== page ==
WHILE researching this article, I googled the story in The Sun which has offended so many people, the one with the headline “SNP baby box goes up in FLAMES”. I wanted to see the shark-jumping tabloid psychosis for myself.

But when I clicked on the link I was taken to an error page: “WHOOPS! We can’t seem to find what you’re looking for.” Below that, a picture of an unwanted ice cream cone splattered on the ground. Had The Sun come to its senses, and realised that its article had caused a dangerous and unnecessary panic about very little, like so many scare stories before it? Was the ice cream cone a metaphor for the failure of their alarmist news? Or had militant cybernats broken in to the servers in a desperate attempt to keep the public in the dark? Perhaps we’ll never know the truth.

READ MORE: Twitter users respond to the Scottish Sun setting a baby box on fire

However, I do know one thing. Safety standards aren’t the issue here. I don’t want to assume blanket bad faith, but it seems unlikely that The Sun has morphed into Ralph Nader overnight. Indeed, they characteristically greet all efforts at health and safety legislation with jeers about the nanny state and the Brussels bureaucracy. If the baby box presents hazards, the design flaws must be addressed, but nobody is seriously debating these are serious issues, least of all The Sun.

Instead, this is a proxy war about universal benefits. The baby box was the SNP’s largely symbolic nod to the Finnish welfare system. In essence, it’s a gesture that says that all babies, rich and poor, are born equal, a seemingly bland notion that some people persist in finding offensive.

There are reasonable grounds for criticising the claims the Scottish Government has made for this policy. Arguably the baby box was oversold. A little bit of backtracking ensued, as Finnish officials made clear that the box alone did not reduce infant mortality, unless accompanied by a far broader set of health policies.

READ MORE: Sorry Scotland, you’re not allowed anything nice like baby boxes

Maybe this was a given, but this being politics elaborate claims were made to sell a relatively cheap gesture policy as some kind of revolution.

Nonetheless, if you’ll forgive me, we’re in danger of throwing the baby out with the flammable box. Benefits that only target the poor tend to become stigmatised as such, largely thanks to scaremongering tabloid journalists.

That’s why it’s right to provide free public goods that everyone can use, to make it easier for poor families to use them without being singled out.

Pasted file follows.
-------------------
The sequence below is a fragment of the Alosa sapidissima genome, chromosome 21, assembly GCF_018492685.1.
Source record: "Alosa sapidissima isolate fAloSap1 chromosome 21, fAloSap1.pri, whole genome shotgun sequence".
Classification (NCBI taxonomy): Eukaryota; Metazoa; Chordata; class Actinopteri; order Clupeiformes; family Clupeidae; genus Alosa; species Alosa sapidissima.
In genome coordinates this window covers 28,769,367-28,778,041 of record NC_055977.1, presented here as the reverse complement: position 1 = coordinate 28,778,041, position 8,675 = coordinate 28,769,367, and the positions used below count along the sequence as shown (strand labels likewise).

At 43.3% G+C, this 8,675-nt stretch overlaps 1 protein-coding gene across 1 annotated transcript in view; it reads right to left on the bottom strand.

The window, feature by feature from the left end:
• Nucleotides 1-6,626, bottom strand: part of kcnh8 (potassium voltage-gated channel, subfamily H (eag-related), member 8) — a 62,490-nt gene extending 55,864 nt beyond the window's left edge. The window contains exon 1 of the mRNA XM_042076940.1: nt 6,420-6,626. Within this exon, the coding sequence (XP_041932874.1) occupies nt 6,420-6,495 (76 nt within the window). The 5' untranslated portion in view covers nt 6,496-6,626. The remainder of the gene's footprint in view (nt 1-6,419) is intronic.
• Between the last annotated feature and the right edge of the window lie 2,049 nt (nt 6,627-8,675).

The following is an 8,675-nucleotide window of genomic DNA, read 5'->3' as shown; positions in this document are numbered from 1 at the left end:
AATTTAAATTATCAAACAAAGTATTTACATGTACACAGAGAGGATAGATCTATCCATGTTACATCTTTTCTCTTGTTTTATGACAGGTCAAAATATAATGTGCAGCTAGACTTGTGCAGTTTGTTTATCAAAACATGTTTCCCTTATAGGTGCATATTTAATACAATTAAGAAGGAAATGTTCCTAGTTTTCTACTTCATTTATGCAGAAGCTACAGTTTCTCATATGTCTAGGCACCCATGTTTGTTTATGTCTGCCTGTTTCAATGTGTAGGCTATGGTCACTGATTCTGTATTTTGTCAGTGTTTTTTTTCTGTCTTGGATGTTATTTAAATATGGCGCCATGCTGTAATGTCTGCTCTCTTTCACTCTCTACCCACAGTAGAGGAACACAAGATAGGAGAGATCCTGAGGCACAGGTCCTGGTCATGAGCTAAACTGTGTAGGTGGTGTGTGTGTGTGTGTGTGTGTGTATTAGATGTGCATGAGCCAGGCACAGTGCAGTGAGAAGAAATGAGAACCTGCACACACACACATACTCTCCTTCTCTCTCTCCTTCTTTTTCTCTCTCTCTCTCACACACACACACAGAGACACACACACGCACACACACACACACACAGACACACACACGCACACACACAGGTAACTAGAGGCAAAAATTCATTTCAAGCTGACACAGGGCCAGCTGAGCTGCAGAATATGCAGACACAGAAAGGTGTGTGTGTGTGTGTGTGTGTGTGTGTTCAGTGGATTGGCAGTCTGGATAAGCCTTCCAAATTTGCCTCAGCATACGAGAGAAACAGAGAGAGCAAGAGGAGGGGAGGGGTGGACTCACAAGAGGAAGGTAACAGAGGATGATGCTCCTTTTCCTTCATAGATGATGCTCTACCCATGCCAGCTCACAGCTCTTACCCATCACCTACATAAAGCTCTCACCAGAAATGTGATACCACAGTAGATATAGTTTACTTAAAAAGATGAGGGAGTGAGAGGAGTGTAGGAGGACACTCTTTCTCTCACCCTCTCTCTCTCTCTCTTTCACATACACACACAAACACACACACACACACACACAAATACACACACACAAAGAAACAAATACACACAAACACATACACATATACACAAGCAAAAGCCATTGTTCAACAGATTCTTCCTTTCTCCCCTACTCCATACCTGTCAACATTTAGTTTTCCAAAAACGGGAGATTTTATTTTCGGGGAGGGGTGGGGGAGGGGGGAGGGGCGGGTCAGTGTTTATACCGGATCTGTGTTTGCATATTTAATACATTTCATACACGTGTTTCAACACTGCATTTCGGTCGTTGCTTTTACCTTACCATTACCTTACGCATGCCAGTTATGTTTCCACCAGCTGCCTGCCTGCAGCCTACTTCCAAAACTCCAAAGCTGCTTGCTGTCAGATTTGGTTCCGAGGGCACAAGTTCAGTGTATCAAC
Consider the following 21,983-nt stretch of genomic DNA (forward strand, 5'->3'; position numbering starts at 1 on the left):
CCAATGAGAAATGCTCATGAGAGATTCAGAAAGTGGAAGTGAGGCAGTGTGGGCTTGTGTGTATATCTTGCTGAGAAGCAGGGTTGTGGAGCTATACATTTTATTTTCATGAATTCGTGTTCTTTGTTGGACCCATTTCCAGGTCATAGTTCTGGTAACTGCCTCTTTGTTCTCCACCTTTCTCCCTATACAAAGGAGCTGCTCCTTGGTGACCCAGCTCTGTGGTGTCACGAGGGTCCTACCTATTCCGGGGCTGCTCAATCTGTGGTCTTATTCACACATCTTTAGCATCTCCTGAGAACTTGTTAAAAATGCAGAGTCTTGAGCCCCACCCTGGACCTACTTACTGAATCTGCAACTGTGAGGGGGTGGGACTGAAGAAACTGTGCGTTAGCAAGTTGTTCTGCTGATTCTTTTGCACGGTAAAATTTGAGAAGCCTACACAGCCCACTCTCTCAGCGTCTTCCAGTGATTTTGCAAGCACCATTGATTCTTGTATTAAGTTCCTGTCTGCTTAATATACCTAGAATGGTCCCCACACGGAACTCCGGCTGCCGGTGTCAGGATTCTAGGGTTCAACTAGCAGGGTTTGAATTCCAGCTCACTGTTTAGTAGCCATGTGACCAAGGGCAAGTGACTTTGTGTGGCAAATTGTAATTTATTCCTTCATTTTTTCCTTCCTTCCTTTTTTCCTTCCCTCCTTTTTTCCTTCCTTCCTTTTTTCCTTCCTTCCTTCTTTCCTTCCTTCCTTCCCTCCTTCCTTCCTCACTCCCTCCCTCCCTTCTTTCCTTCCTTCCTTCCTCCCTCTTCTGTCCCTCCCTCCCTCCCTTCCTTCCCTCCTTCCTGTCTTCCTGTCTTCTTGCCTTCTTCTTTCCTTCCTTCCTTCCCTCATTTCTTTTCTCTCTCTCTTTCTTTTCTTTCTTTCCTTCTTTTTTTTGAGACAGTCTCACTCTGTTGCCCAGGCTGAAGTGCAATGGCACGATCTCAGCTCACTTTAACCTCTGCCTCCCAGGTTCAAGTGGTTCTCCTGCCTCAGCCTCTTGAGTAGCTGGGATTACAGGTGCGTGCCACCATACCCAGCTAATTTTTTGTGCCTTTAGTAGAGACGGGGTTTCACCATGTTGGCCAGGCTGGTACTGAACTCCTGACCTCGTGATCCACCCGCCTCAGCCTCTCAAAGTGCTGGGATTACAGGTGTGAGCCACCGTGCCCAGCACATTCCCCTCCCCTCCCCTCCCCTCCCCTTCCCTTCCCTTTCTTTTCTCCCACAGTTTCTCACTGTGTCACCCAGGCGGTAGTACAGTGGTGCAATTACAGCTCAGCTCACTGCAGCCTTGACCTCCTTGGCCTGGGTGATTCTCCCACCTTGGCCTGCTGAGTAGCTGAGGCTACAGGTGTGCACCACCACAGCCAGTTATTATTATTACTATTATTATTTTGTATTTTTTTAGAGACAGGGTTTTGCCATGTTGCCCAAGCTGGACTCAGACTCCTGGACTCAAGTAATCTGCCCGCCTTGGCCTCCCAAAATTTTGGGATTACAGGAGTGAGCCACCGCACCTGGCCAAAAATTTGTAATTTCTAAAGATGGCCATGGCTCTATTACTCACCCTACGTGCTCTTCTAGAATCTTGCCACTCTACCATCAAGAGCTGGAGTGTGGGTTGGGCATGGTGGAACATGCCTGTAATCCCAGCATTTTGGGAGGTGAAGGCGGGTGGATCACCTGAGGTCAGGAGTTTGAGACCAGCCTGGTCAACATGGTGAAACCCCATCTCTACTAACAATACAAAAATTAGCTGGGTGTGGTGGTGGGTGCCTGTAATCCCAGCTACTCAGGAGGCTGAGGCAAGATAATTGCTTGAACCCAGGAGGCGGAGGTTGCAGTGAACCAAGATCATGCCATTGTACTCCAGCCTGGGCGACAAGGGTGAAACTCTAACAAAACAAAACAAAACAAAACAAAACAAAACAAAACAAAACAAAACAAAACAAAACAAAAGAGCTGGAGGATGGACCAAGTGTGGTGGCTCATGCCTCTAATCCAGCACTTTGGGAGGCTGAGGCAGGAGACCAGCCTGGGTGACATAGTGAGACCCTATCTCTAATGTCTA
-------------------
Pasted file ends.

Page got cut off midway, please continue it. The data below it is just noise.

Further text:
There’s an underlying nastiness to The Sun narrative, as if they’re hoping to establish just enough doubt around the baby box to introduce a creeping sensation that using it might endanger your child. Any crumb of doubt and danger, however tiny, could be just enough to put off safety-conscious wealthier parents. Once that starts, the baby box isn’t for everyone anymore, it’s just another poverty benefit for the dirt poor.

I’m not an uncritical supporter of the Nordic model. Even if the baby box gesture was accompanied by an expansive healthcare programme, it’s not enough to eradicate the difference in life chances between rich and poor children, and we shouldn’t pretend otherwise. Disgracefully, we live in a country with a postcode lottery, where people in poverty live, on average, short lives while those in nearby richer estates live well into their 80s and 90s. No universal benefit can solve that. It will take fundamental reforms to our economic system. And that takes a revolution in political attitudes.

However, at the level of gestures, the baby box is a good one. There’s nothing wrong with the sentiment behind it. And progressive people, regardless of party affiliation, must resist attempts at creeping stigmatisation.

Poverty is becoming part of normal experience for families and children. Scottish Government projections suggest that 40% of children might grow up in poor households by 2030. Of course, we’ve got to expend all efforts to reverse that trend, which means more resources for the public sector, which means higher taxes for the middle class and the wealthy, and it’s misleading to pretend otherwise.

However, while there is poverty, we’ve got to protect people who live in it from the culture of fear that surrounds the welfare system. That means we’ve all got to use our welfare system proudly. These are our social rights, the inheritance our grandparents fought for.

Sadly, decades of tabloid spite has built up a culture of fear and shame around it, but the best way to challenge that is to fight for a universal system that we all use.

I’m not a mouthpiece for Nicola Sturgeon’s Government, and I’ve criticised them when necessary. But, on this topic, when faced with an insidious campaign of misinformation, they deserve everyone’s full backing.

The best benefits are those we can all use, and everyone can use the baby box.